Movies are collections of constantly changing images, and so are families. Two recent films at the Detroit Film Theatre took advantage of this rich source of cinema.
The 2008 French film Summer Hours, which screened at the DFT on July 23, 2016, explored the effects of a woman’s death on her children, grandchildren, and extended family in the French world of art.
The 2014 Bulgarian drama Viktoria, which I saw at the DFT on July 24, 2016, examined the lives of three generations of women in the same family during a tumultuous period in Bulgarian history.
The two films combined to take you through the cycle of life. Viktoria focused mainly on the birth and young life of the title character, while Summer Hours dealt with life’s end.
In both movies, a woman who was a mother and grandmother to the next generations attempted to maintain some influence on her offspring. She watched her influence slowly fade before she finally died.
The middle generations in each movie struggled to strike a balance between their roles as family members and their desire to assert themselves as independent adults.
In Summer Hours, the three adult children (who included Juliette Binoche) tried to distribute the art that was collected by their mother. Their personal feelings about the art changed when the time came to donate it to the Musée d’Orsay in Paris.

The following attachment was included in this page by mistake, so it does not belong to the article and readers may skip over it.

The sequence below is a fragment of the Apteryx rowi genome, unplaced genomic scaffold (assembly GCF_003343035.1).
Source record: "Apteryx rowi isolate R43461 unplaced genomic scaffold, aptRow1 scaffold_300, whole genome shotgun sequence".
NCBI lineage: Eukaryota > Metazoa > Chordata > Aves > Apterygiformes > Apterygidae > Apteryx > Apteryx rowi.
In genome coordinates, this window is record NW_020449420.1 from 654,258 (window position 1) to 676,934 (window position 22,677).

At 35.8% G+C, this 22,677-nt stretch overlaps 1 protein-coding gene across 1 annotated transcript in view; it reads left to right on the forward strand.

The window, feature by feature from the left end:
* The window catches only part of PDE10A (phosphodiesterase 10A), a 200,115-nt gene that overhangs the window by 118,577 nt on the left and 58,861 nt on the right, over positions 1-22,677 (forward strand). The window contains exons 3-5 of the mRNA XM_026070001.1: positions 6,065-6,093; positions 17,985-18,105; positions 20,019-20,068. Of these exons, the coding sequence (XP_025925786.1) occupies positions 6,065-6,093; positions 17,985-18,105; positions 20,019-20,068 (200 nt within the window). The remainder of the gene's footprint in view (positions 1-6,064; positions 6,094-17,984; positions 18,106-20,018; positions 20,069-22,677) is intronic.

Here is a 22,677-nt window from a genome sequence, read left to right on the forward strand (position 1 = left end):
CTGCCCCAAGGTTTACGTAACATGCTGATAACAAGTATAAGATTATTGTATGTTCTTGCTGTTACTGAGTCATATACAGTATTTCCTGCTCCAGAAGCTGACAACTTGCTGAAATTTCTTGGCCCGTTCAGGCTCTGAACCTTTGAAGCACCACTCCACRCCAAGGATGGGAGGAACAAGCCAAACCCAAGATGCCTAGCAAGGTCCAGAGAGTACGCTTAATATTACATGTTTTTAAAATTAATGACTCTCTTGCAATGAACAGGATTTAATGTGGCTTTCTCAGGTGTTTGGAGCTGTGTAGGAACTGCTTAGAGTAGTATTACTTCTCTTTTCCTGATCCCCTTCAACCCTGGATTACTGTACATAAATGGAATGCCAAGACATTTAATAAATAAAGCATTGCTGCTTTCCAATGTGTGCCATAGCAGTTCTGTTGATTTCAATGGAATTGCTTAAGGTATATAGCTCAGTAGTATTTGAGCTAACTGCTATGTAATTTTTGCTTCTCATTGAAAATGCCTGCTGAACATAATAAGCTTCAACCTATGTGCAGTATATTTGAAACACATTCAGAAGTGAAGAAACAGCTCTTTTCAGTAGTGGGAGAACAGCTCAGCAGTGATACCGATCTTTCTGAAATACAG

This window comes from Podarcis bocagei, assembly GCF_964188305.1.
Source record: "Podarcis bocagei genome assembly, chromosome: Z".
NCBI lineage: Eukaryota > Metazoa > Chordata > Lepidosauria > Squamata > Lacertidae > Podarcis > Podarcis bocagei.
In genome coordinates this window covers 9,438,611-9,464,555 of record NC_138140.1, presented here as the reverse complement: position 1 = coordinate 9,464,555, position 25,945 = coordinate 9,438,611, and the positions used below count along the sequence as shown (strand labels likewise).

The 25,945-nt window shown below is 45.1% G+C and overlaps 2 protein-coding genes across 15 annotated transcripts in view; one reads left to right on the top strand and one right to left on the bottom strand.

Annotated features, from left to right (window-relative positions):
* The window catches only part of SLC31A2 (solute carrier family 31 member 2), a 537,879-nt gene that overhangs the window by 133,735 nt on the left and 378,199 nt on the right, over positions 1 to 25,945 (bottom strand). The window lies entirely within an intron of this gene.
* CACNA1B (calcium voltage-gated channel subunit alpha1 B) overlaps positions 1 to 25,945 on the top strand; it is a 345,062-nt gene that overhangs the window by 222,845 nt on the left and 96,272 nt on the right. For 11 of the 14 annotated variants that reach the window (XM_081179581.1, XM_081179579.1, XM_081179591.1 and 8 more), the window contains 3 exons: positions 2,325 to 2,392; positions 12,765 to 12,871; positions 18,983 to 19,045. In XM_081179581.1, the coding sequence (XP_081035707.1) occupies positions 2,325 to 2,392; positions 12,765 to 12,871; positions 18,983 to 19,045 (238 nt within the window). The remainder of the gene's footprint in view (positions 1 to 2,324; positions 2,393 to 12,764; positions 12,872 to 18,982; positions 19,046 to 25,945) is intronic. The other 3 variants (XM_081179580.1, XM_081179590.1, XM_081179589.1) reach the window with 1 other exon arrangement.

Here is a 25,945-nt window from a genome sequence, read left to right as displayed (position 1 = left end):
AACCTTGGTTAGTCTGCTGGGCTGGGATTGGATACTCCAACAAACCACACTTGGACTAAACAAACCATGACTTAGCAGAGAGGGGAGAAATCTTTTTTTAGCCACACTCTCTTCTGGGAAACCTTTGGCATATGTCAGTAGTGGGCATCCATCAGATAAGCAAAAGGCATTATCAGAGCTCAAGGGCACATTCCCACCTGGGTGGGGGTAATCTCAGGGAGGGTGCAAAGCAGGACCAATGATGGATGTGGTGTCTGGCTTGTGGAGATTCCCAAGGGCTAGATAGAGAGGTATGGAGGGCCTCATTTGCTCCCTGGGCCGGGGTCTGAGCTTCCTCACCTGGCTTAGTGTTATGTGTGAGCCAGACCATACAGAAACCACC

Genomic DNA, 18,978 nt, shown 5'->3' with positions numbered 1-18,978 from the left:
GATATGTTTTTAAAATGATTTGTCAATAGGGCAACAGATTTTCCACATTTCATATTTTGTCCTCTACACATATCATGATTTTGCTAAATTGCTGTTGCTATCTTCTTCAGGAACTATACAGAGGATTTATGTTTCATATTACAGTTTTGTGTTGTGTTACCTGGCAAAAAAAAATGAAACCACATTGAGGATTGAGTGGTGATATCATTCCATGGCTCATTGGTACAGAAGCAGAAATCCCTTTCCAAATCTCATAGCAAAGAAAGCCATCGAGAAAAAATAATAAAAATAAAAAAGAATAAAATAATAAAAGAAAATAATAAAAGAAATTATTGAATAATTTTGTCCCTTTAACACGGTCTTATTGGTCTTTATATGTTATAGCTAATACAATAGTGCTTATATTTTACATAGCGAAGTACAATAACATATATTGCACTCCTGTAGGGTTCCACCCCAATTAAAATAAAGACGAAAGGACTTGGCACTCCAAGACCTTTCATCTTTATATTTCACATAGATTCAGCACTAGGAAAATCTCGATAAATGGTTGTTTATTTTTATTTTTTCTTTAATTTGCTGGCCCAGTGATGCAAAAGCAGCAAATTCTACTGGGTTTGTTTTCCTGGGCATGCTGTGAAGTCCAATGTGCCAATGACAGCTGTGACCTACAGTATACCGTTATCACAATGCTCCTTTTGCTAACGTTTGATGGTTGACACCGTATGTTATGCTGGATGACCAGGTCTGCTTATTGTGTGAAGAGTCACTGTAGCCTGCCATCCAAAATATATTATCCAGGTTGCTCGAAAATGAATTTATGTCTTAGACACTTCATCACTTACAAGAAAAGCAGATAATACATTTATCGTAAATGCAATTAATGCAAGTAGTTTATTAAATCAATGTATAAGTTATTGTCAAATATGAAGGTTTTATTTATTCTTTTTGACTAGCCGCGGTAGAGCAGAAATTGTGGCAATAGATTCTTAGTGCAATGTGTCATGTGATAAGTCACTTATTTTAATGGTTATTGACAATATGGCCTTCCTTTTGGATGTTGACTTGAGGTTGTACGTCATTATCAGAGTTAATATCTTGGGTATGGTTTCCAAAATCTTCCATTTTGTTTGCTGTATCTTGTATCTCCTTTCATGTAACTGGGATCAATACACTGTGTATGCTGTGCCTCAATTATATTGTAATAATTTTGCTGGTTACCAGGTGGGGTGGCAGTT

In Viktoria, the mother of the title character, Boryana, struggled through what looked like a serious depression to come to terms with her mother’s preference for political work. Boryana also had to learn to accept Viktoria, who was born without a belly button and became a national symbol of Bulgaria’s changing political scene.
Both films included moments of powerful stillness where characters made sudden new emotional connections with other family members.
Near the end of Summer Hours, in the middle of a carefree teenage party at the now empty house of the grandmother, one of her granddaughters suddenly realizes how much she missed her grandmother.
A closing scene in Viktoria showed Viktoria and her mother preparing the grandmother for burial. I’m sure that this uncomfortable, emotionally draining scene left permanent impressions on Viktoria and her mother.
With all the current news from Europe, it was interesting to see two vastly different images of that continent.
Viktoria began in the late 1970s and showed life under Communism, followed by the emergence of democracy in the late 1980s and early 1990s. Many of the family scenes in Viktoria took place in small, simply furnished apartments.
By contrast, many of the family scenes in Summer Hours were set in one of those beautiful country mansions that are common in films about the French upper middle class. The world of Summer Hours was the product of a more politically and economically free culture than what has existed in Bulgaria in the last 50 years.
Summer Hours was part of a series of movies about museums and art that is in conjunction with the DIA exhibition of the on-loan painting Gallery of the Louvre, by Samuel F.B. Morse (Museum Pieces).
Copyright © 2016 by Robert Hollberg Smith, Jr.